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is there artisan keycaps available for big switches? I am wondering how do I make this as a power button on my pc?
I'm sorry, but it would be crazy to do something like that. You would need to make your own giant PCB, so unless you have the knowledge and resources to custom make something as complicated as a PCB, it's a bit out of reach. Sorry about that.
Wiring this as a power button on your PC (assuming it is a desktop) is trivial. Figuring out how to mount this to your computer case is going to be your main challenge.
The power button of a PC is extremely simple. All the complicated logic is on the motherboard. Two wires come out and it goes to a switch on the case. That switch is a momentary on switch (you push the button and it closes the circuit). And that is exactly how a keyboard switch works. For mechanical switches like this, it does not matter which wire goes to which connector.
Note that there may be other wires coming out to the power switch. There may be extra wires for a LED, if your computer's power button has a light. This will be a bit more challenging, in that the wires are different. You will also need to provide a LED as this one doesn't come with a LED. But you do not need to connect the LED for your computer to work.
What? A power button is just 2 pins and 2 wires that go to your motherboard. You can turn on a computer with a paperclip if you wanted to. Like theimmc said the toughest part is going to be attaching this to a case and maybe the LED if it's integrated into the stock button.
It would be quite easy actually. No need for a PCB. You could just literally wire it in and it would work.
Problem with this mechanical switch is its non-latching, and AFAIK the power switch for most/all PC cases is a latching type, whereas a mechanical keyboard switch is a momentary switch.
You could use it as a reset switch for your computer, but I think it might not work as a power switch.
No, power switches are not latching. They are momentary on. I can't find the official specs for it anywhere online, but you can find many listings of power switches for sale and they're all momentary switches. You can also check this easily with a multimeter.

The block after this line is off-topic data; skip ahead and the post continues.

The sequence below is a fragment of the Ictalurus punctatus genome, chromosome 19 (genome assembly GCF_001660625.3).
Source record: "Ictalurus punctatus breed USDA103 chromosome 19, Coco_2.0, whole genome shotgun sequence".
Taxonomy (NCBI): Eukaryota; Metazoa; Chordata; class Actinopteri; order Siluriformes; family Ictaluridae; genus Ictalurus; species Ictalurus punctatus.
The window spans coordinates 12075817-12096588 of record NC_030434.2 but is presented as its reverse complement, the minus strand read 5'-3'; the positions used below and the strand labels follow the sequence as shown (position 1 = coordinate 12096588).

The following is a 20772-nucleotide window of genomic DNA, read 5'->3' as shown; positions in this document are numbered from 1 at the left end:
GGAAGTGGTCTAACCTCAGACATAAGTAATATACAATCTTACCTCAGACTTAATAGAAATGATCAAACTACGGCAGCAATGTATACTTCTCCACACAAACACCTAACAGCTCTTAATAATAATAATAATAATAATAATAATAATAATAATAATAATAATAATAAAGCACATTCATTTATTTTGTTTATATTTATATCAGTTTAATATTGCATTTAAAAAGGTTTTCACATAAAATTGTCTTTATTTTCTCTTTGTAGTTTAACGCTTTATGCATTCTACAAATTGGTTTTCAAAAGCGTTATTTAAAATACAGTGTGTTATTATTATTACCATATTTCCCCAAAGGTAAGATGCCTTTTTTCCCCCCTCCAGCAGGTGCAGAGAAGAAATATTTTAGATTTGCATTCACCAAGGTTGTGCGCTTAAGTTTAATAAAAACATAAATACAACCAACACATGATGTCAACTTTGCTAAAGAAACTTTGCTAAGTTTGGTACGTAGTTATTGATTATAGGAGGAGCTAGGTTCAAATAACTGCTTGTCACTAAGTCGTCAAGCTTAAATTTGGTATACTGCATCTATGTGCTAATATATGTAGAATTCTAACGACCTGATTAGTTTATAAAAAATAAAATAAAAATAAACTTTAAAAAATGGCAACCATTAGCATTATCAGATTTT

Edit: I think I found the official Intel spec: http://www.formfactors.org/developer/specs/a2928604-005.pdf - check 22.214.171.124
Ever since moving to the ATX standard, all PC power switches are momentary switches. There really aren't any major specs to worry about when using an aftermarket switch for PC power switches unless you happen to want to use something so big that there is a resistance problem (i.e. too much copper altogether).
I think they used to be latching because I feel like that's how they were in my childhood but they haven't been for a long time
it seems like the idea of designing circuit boards, printed or otherwise, is intimidating to you. it's actually very simple, assuming you know anything about electronics at all, have a soldering iron, etc. there's a lot of tutorials on youtube. i highly recommend you demystify the process for yourself! at the least, it's going to save you money and time if something simple breaks in your home, compared to getting a technician - especially if the warranty is expired.
i made a pcb when i was 14. a pcb is only as complicated as the circuit you want to make. (mine was a simple sensing circuit with a transistor to switch a light and buzzer on.) admittedly the pcb etching fluid was there already, as was the FR4 substrate, but you can buy those online, and even make the fluid at home. here's a little guide which follows the same process i did. https://www.sparkfun.com/news/2116
but even better than that, if you need a one off circuit board... you don't need to print anything. (not that hooking up a switch like this to a motherboard is difficult, as many people have already said.) you can use some veroboard
which has holes in regular spacing and you can use little jumper wires or just a solder path to make the connections. https://upload.wikimedia.org/wikipedia/commons/5/58/Stripboardexample.jpg this picture from wikipedia is a lot less dense than you can make it though. but this board is excellent for one-off circuits that you need to stick somewhere compact, like inside a case.
huh, i did not expect that picture to get put into the body of my text, especially not in the middle of my sentence! but oh well. it's certainly easier to have it right there.